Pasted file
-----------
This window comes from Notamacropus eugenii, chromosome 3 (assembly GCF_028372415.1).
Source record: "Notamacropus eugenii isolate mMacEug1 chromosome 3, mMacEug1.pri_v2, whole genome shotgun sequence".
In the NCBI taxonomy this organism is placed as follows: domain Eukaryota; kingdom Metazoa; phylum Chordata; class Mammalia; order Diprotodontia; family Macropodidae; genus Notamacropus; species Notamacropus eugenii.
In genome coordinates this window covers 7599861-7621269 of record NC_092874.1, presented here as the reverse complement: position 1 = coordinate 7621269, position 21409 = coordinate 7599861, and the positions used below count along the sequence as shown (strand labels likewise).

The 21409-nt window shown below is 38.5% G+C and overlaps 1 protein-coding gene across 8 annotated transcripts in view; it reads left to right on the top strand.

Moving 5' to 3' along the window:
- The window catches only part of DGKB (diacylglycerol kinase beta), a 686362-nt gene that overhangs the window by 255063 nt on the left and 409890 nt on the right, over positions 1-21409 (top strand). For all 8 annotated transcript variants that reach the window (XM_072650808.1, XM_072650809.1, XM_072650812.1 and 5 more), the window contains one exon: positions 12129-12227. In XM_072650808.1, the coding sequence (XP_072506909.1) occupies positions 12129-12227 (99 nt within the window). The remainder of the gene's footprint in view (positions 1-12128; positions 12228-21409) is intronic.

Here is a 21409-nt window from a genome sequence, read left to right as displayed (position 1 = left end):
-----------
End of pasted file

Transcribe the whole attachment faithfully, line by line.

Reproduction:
This window comes from Notamacropus eugenii, chromosome 3 (assembly GCF_028372415.1).
Source record: "Notamacropus eugenii isolate mMacEug1 chromosome 3, mMacEug1.pri_v2, whole genome shotgun sequence".
In the NCBI taxonomy this organism is placed as follows: domain Eukaryota; kingdom Metazoa; phylum Chordata; class Mammalia; order Diprotodontia; family Macropodidae; genus Notamacropus; species Notamacropus eugenii.
In genome coordinates this window covers 7599861-7621269 of record NC_092874.1, presented here as the reverse complement: position 1 = coordinate 7621269, position 21409 = coordinate 7599861, and the positions used below count along the sequence as shown (strand labels likewise).

The 21409-nt window shown below is 38.5% G+C and overlaps 1 protein-coding gene across 8 annotated transcripts in view; it reads left to right on the top strand.

Moving 5' to 3' along the window:
- The window catches only part of DGKB (diacylglycerol kinase beta), a 686362-nt gene that overhangs the window by 255063 nt on the left and 409890 nt on the right, over positions 1-21409 (top strand). For all 8 annotated transcript variants that reach the window (XM_072650808.1, XM_072650809.1, XM_072650812.1 and 5 more), the window contains one exon: positions 12129-12227. In XM_072650808.1, the coding sequence (XP_072506909.1) occupies positions 12129-12227 (99 nt within the window). The remainder of the gene's footprint in view (positions 1-12128; positions 12228-21409) is intronic.

Here is a 21409-nt window from a genome sequence, read left to right as displayed (position 1 = left end):